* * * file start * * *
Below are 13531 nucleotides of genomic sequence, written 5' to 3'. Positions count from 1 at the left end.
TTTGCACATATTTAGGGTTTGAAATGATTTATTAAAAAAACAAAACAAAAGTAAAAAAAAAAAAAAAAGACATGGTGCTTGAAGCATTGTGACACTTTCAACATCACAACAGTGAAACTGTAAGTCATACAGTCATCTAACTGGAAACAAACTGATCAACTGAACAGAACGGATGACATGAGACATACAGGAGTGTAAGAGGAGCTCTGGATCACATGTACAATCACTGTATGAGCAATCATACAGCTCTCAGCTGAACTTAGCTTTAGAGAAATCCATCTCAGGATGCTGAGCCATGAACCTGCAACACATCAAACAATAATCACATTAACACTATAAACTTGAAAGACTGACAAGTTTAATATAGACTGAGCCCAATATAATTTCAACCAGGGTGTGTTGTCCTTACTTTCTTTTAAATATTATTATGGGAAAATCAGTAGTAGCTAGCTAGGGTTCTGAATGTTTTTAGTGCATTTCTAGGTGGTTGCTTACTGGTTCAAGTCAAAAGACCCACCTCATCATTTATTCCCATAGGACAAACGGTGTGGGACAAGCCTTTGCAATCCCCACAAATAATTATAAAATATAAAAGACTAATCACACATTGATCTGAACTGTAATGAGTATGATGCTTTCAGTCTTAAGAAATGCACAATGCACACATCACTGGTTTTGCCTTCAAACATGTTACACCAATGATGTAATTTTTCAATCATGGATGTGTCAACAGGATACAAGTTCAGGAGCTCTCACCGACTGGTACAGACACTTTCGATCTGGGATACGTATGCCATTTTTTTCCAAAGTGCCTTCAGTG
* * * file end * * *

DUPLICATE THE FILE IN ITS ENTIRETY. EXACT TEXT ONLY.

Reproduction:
Below are 13531 nucleotides of genomic sequence, written 5' to 3'. Positions count from 1 at the left end.
TTTGCACATATTTAGGGTTTGAAATGATTTATTAAAAAAACAAAACAAAAGTAAAAAAAAAAAAAAAAGACATGGTGCTTGAAGCATTGTGACACTTTCAACATCACAACAGTGAAACTGTAAGTCATACAGTCATCTAACTGGAAACAAACTGATCAACTGAACAGAACGGATGACATGAGACATACAGGAGTGTAAGAGGAGCTCTGGATCACATGTACAATCACTGTATGAGCAATCATACAGCTCTCAGCTGAACTTAGCTTTAGAGAAATCCATCTCAGGATGCTGAGCCATGAACCTGCAACACATCAAACAATAATCACATTAACACTATAAACTTGAAAGACTGACAAGTTTAATATAGACTGAGCCCAATATAATTTCAACCAGGGTGTGTTGTCCTTACTTTCTTTTAAATATTATTATGGGAAAATCAGTAGTAGCTAGCTAGGGTTCTGAATGTTTTTAGTGCATTTCTAGGTGGTTGCTTACTGGTTCAAGTCAAAAGACCCACCTCATCATTTATTCCCATAGGACAAACGGTGTGGGACAAGCCTTTGCAATCCCCACAAATAATTATAAAATATAAAAGACTAATCACACATTGATCTGAACTGTAATGAGTATGATGCTTTCAGTCTTAAGAAATGCACAATGCACACATCACTGGTTTTGCCTTCAAACATGTTACACCAATGATGTAATTTTTCAATCATGGATGTGTCAACAGGATACAAGTTCAGGAGCTCTCACCGACTGGTACAGACACTTTCGATCTGGGATACGTATGCCATTTTTTTCCAAAGTGCCTTCAGTG